I left my notebook of poems and some dirty thoughts in Kisumu, so I cannot quote I poem I wrote about her. I will, soon. Though I remember it was set at Lang’ata cemetery. Its one of the few poems I have written set in a cemetery.
Back to the book-length essay. We have the conversation happening before us, and its undercurrents, and there is that which is happening inside us. We don’t speak like characters in a book. Our sentences are simple because we have no capacity for difficult or abstract thought. Our emotions are deep geysers, our language limited. I’m the Marques de Sade, preoccupied with the smell of her cunt, and she is the last chapter of a self-help book . Some people are aware of angels lurking around so they speak knowing they have an audience. Not us. We are our own audience.
She reminds me of a pregnancy scare in February. She had told me that she was safe. I became paranoid. It turns out I am like most men; I don’t want to hear anything about a missed period. Most men don’t want to be their fathers. You grow up saying Hail Mary and hoping you will grow into a fine gentleman. Then you are 40 and you are a copy of your old man, down to the intonations of speech, the limp, the preference of white meet, musky cologne, and older women. You are the two entwined dancers of the helix, you are his compliment and at the same time his exact copy. Maybe like a palindrome. Fuck that? Sure. I got really mad when she told me she might be pregnant, we had to go back to the calendar. It turned out she did not really know what Safe Days means and I had to explain it, thanks to PMT Human Physiology 101. The idea of a pregnancy scared me. I had not even planned for the next month. I had no job (I was a fulltime writer). Right now I’m saving up towards a Harley-Davidson, as far as prospects go. Or a Nikon.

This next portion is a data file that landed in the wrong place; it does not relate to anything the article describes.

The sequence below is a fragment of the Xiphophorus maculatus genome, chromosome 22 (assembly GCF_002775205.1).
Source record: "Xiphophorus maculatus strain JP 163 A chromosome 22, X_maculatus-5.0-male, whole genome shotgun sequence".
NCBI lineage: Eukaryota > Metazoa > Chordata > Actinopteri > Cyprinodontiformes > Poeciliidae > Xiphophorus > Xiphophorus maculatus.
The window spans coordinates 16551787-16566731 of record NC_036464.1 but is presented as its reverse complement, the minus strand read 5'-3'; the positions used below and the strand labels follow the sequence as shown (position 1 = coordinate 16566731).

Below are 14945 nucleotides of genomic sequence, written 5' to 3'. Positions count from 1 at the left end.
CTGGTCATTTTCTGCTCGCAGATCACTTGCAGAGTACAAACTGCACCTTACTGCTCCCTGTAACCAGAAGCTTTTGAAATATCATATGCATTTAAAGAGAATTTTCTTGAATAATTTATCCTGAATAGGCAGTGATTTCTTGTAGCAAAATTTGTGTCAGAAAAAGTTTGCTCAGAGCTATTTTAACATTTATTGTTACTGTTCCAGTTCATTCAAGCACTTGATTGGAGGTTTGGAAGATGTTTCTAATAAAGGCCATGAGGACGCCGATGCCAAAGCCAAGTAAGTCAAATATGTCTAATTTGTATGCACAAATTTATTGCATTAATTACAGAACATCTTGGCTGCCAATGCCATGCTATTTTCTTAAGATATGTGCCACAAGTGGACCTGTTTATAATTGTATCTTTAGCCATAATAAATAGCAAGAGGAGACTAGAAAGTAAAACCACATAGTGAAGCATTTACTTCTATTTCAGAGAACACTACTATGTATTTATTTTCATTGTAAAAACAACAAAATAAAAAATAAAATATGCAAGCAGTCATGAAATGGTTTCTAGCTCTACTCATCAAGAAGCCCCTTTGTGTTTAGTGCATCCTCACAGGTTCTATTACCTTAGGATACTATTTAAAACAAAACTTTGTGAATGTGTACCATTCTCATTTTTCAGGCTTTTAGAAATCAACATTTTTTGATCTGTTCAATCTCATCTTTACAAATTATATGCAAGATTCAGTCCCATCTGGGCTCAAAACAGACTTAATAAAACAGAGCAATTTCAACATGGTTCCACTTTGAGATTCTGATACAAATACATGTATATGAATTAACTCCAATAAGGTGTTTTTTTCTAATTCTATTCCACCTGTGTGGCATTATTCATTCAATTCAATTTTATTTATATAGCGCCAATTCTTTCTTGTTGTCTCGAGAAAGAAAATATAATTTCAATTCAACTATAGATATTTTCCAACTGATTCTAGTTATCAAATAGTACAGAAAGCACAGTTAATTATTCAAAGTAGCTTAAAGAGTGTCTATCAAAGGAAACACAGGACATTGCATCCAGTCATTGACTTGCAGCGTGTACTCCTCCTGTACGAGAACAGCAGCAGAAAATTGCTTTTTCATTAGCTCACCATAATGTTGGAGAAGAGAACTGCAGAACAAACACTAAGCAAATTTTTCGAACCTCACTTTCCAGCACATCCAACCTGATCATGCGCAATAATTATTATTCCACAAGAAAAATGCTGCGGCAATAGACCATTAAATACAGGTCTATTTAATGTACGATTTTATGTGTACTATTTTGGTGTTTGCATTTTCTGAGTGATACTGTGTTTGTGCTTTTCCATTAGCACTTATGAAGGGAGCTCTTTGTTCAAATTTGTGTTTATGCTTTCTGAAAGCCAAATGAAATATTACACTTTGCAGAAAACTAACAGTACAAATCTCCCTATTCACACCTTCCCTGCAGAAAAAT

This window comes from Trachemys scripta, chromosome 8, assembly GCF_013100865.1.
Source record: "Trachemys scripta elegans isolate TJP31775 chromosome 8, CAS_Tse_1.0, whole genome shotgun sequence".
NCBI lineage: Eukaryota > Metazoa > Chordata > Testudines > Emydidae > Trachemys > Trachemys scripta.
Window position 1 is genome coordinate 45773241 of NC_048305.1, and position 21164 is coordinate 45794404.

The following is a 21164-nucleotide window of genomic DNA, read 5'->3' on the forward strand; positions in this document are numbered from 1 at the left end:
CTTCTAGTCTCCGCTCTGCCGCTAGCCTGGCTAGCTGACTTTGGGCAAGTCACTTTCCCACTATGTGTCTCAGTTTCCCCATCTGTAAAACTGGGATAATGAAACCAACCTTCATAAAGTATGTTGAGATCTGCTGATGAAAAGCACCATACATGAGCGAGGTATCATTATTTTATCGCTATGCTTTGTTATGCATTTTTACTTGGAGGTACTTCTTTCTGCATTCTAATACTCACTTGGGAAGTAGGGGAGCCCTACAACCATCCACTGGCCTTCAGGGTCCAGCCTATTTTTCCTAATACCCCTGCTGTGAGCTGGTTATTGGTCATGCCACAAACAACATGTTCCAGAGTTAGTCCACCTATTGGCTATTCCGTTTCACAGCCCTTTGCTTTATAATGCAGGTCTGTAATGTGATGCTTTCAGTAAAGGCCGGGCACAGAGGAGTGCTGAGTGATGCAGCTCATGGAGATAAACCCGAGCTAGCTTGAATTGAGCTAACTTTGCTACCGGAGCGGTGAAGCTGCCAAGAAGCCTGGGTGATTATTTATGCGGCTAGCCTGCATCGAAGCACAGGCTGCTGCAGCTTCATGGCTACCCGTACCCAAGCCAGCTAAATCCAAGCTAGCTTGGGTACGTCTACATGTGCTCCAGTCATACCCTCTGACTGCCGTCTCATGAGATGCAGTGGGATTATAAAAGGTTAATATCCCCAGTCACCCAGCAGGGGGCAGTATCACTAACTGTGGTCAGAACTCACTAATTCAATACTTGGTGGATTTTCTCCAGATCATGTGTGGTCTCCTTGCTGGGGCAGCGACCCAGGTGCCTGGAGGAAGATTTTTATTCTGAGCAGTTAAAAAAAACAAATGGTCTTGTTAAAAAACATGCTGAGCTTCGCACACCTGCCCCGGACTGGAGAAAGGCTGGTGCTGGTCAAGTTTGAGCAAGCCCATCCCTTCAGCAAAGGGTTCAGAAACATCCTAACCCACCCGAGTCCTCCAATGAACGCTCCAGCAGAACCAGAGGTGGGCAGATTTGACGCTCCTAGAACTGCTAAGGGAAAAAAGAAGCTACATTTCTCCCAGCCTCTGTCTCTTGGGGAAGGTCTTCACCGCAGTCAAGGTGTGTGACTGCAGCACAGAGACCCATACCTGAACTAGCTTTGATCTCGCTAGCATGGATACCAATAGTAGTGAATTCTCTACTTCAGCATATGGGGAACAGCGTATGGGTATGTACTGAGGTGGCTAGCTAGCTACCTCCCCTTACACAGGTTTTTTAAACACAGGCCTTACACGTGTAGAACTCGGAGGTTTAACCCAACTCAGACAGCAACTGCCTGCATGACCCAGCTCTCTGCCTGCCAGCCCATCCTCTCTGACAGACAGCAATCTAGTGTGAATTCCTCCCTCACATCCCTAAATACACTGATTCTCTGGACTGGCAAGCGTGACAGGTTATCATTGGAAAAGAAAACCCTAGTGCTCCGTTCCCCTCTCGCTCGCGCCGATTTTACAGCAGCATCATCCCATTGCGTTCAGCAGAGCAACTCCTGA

Digression. As she talks about why she reads self-help books I think about allusion.
I like allusion, it’s how writers and poets get to get away with so much without directly referring to it (I hope I will come back to my friend. I have a problem with threads and plots and staying relevant) Take this, for example:
The girl took Hoshino to a nearby love hotel, where she filled up the bathtub, quickly slipped out of her clothes, and then undressed him. She washed him carefully all over, then commenced to lick him, sliding into a totally artistic act of fellatio, doing things to him he’d never seen or heard of in his life . He couldn’t think of anything else but coming, and come he did.
“Man alive, that was fantastic. I’ve never felt like that,” Hoshino said, languidly sinking back in the hot tub.
“That’s just the beginning,” the girl said. “Wait till you see what’s next.”
“Yeah, but man that was good.”
“Like there’s no past or future anymore.”
“The pure present is an ungraspable advance of the past devouring the future. In truth, all sensation is already memory.”
Hoshino looked up, mouth half open, and gazed at her face. “What’s that?”
“Henri Bergson,” she replied, licking the semen from the tip of his penis.